One of the tips I’ve heard a lot for reading more is always having something you can read — same applies here. Always have a pair of headphones on you (if you’re looking for a cheap cordless pair, I love these) and it’s a lot easier to listen to podcasts.

Using podcasts as habit-encouragement

I’ve done a lot of habit experiments over the years, and have been sharing them since at least 2011 (whew, now I feel old). One thing I’ve learned is that having positive reinforcement for habits you’re trying to make stick makes a huge difference. (Assuming that it isn’t entirely counterproductive to whatever your goal is, of course.)

When I started listening to audio dramas, I was so hooked on the story that I looked for anything I could do that would give me more time to listen. This led to being much more active (as walking/light jogging are two obvious routes!), keeping up with cleaning, and integrating drawing/sketching into my life much more. In particular, having positive reinforcement for drawing has helped greatly — I already enjoy drawing, but the fact that I can listen to a podcast and have a great story (and often, inspiration for what I’m sketching!) makes me much more likely to do it.

If you have a similar habit that you’ve been trying to make stick and just can’t manage it, try adding podcasts into the mix.

70+ podcasts to get you started:

I didn’t write a full summary for each of these, because if I did we’d be here all day, but I did include a few words about each one. The list is split into fiction and non, with a third section to include some podcasts that I haven’t started yet but that come highly recommended and that I’m excited to dig into when I get the chance.


2 Dope Queens (comedy)

30 for 30 (from ESPN, but not all “standard” sports — the story of the all-woman Arctic team is really great)

99% Invisible (design and how it influences our lives)

The Allusionist (what words really mean and why)

Another Round (everything from pop culture to politics covered by two whip-smart, very funny women)

Call Your Girlfriend (along the same lines as AR, but with less interviews of guests and more talk about menstruation)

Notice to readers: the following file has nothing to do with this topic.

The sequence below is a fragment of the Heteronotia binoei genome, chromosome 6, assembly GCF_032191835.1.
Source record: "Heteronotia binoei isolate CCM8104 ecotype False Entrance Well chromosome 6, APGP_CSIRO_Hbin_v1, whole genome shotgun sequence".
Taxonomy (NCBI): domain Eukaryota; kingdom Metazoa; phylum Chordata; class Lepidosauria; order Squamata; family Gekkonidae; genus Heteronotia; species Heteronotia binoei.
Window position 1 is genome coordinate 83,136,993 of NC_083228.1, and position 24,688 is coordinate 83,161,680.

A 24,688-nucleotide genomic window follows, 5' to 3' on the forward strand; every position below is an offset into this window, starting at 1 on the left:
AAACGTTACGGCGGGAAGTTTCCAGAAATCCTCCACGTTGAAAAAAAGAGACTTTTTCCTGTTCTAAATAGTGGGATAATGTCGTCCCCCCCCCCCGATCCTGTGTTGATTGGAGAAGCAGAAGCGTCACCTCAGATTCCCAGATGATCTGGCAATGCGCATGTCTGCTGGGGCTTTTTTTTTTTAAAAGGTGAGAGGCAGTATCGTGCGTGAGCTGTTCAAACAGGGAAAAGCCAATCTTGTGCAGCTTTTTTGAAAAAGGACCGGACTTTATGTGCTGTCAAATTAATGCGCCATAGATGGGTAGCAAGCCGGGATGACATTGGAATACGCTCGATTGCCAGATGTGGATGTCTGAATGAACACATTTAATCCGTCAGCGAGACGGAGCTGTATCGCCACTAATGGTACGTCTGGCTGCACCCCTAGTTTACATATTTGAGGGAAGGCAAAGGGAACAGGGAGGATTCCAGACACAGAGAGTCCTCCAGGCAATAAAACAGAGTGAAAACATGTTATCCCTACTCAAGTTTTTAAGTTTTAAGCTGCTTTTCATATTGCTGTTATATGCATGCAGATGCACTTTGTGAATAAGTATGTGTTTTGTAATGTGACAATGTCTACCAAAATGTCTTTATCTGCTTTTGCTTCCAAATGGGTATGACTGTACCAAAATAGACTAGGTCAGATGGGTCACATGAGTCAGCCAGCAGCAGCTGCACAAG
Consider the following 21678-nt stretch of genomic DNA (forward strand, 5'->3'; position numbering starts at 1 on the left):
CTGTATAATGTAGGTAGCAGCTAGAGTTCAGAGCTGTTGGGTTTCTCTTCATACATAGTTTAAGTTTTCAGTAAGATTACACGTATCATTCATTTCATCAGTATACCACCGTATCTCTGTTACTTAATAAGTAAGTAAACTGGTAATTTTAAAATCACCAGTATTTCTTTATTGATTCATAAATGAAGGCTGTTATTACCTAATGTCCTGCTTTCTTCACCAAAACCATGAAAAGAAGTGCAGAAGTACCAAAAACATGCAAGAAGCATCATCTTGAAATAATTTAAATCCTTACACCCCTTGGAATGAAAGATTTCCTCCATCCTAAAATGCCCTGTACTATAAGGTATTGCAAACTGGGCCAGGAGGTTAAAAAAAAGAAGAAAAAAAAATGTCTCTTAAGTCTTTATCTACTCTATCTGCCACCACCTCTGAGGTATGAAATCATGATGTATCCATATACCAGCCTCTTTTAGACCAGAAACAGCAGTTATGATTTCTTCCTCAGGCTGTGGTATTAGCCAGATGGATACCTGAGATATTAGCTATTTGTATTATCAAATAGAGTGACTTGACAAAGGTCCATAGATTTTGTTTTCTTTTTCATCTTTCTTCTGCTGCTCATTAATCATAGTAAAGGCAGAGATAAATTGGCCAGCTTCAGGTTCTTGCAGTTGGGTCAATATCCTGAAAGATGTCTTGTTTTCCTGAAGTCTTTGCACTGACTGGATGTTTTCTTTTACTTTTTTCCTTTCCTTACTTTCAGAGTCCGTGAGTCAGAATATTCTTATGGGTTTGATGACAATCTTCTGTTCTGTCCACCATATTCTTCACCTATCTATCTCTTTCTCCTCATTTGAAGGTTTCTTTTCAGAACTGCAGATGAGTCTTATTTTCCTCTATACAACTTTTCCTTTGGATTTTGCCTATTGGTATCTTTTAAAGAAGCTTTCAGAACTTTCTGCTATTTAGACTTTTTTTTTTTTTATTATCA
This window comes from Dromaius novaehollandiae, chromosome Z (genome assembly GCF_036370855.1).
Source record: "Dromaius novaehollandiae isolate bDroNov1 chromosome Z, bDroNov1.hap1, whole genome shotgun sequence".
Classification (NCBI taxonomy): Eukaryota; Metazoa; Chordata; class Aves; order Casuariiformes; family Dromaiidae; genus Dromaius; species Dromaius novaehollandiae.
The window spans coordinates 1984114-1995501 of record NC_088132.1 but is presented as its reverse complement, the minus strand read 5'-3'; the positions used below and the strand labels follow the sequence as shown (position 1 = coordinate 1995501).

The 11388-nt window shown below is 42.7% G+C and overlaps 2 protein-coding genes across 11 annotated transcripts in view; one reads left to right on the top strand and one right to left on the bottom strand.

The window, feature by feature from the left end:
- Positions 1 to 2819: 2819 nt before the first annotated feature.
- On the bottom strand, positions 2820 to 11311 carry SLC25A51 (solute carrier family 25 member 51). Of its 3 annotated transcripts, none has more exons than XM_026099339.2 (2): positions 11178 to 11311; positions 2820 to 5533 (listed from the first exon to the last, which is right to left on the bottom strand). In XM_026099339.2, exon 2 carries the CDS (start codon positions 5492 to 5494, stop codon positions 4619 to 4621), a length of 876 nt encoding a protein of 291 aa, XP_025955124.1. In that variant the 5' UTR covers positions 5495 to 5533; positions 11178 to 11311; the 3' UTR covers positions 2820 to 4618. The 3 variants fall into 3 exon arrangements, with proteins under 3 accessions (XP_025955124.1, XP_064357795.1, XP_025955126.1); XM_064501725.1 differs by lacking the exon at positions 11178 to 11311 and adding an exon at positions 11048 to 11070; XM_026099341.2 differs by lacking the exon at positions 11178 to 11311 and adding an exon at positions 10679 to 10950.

Criminal (true crime, but less grisly than a lot of crime media)

Fizzle (business that isn’t boring)

Imaginary Worlds (sort of like 99pi, but for geek/nerd stuff, but also without gross nerd-bro-ness)

Inc Uncensored (recaps on business news)

Lore (folklore/mythology)

The Memory Palace (tiny narrative pieces of history, beautiful & bittersweet, fave ep 1, fave ep 2)

The Mystery Show (impossible to describe but Good and Pure)

My Brother, My Brother, and Me (comedy, terrible advice from three good good brothers)

Note to Self (how tech impacts our lives)

Partially Derivative (data science but in a way non-data-scientists can understand & be entertained by)

Planet Money (NPR’s dispatches about money/economics)

Popaganda (pop culture & news from an intersectional feminist slant)

Soooo Many White Guys (more comedy! interviews with…the opposite of its title)

Stuff You Missed in History Class (does what it says on the tin)

The Unpodcast (business news/issues)

This Old Marketing (content marketing news/issues)

Wonderful! (a podcast about Good Things)

Woodland Secrets (really great interviews with interesting people)

Work In Progress (Slack’s podcast about work and the identity we find in it)

The Writers Panel (interviews with all your fave writers from TV & movies)

Writing Excuses (short, incredibly useful episodes on how to write better, from accomplished authors)


The Adventure Zone (actual play D&D by the guys from MBMBAM and their dad)

Alice Isn’t Dead (creepy road-trippy vibes like early Supernatural, but with queer ladies instead)

Archive 81 (Lovecraft-esque misadventures/horror but modern day, with more archival radio “footage” and less racism)

Ars Paradoxica (time-travel hijinks that get really existentialist really fast)

Big Data (chronicles the best/worst heist ever)

The Bridge (maritime horror from an alternate universe coastline)

The Bright Sessions (snippets from therapy for X Men, basically)

Bronzeville (period-drama focusing on 1940s Chicago — from their site: “chronicle[s] the lives of players in the lottery games, while illuminating the self-sustainability of the community’s African American residents”)

Campaign (a Star Wars actual play and it’s JUST SO GOOD Y’ALL)

Dice Funk (a D&D actual play comedy podcast)

Dungeons and Lesbians (D&D actual play with…well I think you can figure it out)

The Dungeon Rats (more D&D actual play with Chicago improvisers)

EOS 10 (sci-fi audio drama, with more episodes coming soon!)

The Far Meridian (quiet, thoughtful episodes about a woman with agoraphobia in a traveling lighthouse)

Freed (semi-postapocalyptic radio dispatches)

Friends at the Table (actual play RPG, start with season two if you like cyberpunk/scifi, or three if you like fantasy — incredible worldbuilding and characterization)

Girl in Space (a sci-fi mystery about space, science, truth, beauty, and delicious cheeses)

Godsfall (actual play D&D, high fantasy, great characters with LGBTQ+ rep and wonderful worldbuilding…not to be repetitive BUT REALLY)

Greater Boston (stories from a quirkier version of Boston)

Hector vs the Future (“the world’s first and only and therefore best seven episode podcast sitcom about an ailing museum of outdated technology called the Obsoleteum”)

Hello from the Magic Tavern (fantasy improv with lots of talk about buttholes)

The Infinite Now (dispatches from across time and space)

Join the Party (D&D actual play with gargoyles that talk like the Fonz)

Mabel (sort of like queer gothic romance and folklore-based horror mashed together, so good)

The Message (only one season, scientists trying to decode an alien message and not die in the process)

Limetown (only one season so far, sci-fi thriller)

The Once and Future Nerd (think Game of Thrones with less of the bad stuff and more of a sense of humor)